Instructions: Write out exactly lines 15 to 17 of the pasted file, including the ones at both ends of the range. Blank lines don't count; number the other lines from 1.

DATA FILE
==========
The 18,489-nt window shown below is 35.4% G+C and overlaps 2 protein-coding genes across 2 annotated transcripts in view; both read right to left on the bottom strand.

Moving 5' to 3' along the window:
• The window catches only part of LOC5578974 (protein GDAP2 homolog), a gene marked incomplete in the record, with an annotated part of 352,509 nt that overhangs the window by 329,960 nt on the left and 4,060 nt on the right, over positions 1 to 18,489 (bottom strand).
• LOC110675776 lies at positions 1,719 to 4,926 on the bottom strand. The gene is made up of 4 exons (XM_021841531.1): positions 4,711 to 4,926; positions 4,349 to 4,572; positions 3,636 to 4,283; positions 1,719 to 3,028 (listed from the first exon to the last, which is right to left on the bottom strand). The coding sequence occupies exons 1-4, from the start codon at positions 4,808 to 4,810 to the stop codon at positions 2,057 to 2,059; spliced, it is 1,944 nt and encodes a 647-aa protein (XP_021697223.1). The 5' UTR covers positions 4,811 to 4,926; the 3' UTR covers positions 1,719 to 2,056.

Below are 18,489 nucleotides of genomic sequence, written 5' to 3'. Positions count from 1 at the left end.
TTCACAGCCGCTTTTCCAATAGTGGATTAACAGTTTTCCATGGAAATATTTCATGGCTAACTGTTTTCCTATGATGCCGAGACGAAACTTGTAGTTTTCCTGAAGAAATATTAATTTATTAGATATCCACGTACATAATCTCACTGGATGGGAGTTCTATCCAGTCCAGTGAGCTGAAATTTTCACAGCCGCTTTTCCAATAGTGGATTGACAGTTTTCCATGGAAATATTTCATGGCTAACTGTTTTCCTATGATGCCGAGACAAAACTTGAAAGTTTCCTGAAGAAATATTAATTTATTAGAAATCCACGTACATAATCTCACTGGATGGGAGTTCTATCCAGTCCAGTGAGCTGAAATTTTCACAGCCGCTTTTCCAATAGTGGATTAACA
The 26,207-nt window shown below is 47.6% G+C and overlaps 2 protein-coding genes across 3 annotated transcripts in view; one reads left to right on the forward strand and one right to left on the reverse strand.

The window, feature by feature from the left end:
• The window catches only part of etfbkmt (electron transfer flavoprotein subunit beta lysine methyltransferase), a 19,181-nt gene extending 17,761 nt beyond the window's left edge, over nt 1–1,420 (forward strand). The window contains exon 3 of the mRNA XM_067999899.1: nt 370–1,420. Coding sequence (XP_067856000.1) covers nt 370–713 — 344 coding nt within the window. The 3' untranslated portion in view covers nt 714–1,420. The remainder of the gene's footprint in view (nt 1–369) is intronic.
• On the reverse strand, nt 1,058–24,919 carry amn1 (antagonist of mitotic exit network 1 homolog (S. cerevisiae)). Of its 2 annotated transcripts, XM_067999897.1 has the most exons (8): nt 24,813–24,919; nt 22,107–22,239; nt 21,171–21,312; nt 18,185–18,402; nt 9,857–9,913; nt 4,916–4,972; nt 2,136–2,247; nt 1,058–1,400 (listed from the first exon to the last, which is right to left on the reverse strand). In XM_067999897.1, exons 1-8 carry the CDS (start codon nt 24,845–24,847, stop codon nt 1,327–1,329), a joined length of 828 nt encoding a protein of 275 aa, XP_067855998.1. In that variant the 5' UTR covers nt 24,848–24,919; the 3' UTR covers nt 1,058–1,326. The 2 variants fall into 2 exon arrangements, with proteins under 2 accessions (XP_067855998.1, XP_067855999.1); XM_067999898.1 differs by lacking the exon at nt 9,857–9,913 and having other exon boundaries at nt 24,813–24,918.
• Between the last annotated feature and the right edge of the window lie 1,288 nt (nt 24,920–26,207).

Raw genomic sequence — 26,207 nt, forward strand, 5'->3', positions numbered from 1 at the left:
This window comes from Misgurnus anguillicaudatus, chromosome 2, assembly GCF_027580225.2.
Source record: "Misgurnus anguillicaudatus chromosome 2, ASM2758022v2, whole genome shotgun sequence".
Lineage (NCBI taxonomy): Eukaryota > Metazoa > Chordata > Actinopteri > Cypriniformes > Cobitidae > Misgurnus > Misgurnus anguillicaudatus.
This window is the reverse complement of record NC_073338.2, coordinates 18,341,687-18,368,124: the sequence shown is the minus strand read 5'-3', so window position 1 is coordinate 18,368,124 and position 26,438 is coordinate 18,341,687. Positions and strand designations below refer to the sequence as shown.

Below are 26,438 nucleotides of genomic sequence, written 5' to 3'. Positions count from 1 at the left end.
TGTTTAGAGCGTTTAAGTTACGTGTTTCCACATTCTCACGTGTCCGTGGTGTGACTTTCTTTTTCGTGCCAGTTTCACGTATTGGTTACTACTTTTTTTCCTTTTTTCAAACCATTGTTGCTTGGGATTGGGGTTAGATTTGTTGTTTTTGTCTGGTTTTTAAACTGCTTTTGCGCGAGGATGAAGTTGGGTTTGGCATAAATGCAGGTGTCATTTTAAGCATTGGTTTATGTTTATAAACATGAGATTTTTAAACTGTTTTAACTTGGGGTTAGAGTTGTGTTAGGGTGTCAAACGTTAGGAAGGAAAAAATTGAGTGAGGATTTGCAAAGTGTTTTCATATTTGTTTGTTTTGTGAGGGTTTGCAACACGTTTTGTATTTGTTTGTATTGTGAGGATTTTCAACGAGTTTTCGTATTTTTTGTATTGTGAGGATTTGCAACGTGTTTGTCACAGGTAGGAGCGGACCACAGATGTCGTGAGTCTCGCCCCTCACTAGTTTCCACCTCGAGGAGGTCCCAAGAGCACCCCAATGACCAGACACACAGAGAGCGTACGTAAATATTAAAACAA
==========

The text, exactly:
Lineage (NCBI taxonomy): Eukaryota > Metazoa > Chordata > Actinopteri > Cypriniformes > Cobitidae > Misgurnus > Misgurnus anguillicaudatus.
This window is the reverse complement of record NC_073338.2, coordinates 18,341,687-18,368,124: the sequence shown is the minus strand read 5'-3', so window position 1 is coordinate 18,368,124 and position 26,438 is coordinate 18,341,687. Positions and strand designations below refer to the sequence as shown.

Below are 26,438 nucleotides of genomic sequence, written 5' to 3'. Positions count from 1 at the left end.